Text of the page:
Climate change is driving rapid and accelerating shifts in range limits, both poleward expansions and equatorward contractions.  However, many species are falling behind the pace of change in their dispersal into newly suitable habitats and now show “climate debts”, lags between predicted and observed range expansions under changing climates. Failure to track changing climates may be due to interspecific interactions such as particular food availability for specialists, abiotic barriers such as mountain ranges, or intrinsic traits such as dispersal limitation. A trait-based analysis of climate change performance would help identify causes of climate debt.

To understand the correlates of climate debt within a large clade of organisms we use historical and modern observations of butterflies from western Canada as a case study to construct and project individual climate-based environmental niche models. By comparing projected distributions based on historical records to observed modern distributions we are able to construct estimates of climate debt and evaluate the effect of dispersal ability, diet breadth and a proxy for range size on these species' measured climate debt.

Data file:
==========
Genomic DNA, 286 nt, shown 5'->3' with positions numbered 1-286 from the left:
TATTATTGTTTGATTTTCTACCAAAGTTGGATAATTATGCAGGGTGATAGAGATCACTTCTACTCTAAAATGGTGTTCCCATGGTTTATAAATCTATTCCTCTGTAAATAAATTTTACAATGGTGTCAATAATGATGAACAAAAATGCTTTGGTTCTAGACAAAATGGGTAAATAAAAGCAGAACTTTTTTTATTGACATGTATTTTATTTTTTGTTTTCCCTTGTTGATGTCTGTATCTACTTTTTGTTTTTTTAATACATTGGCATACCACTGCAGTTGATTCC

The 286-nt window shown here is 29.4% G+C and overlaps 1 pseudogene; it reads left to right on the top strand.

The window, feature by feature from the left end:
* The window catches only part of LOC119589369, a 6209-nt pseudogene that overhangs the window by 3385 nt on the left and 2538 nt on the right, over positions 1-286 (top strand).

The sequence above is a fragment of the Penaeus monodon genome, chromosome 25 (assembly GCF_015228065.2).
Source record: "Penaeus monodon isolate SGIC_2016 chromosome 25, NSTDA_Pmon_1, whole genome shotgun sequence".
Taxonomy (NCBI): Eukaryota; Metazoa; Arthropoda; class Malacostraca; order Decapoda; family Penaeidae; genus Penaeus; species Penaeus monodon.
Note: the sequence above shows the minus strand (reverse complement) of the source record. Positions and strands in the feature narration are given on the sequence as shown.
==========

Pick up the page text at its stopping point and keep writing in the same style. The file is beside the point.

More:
High levels of climate debt are accumulating within the butterflies of Western Canada, independently of dispersal ability, diet breadth and phylogeny. Range size emerges as the only variable that significantly reduces climate debt, suggesting that more narrowly-ranged species may be at risk of being squeezed out by both a reduction of suitable habitat in their current range and the failure to colonize newly available habitat. These findings underscore the need to investigate potential landscape-level determinants of climate debt that may be limiting range expansions in this group.

Document type: 
Dataset

Supplemental Material - 1000 randomly-chosen candidate topologies for the Canadian butterfly phylogeny

Peer reviewed: 
No, item is not peer reviewed.
Date created: 
2015-10-05
Abstract: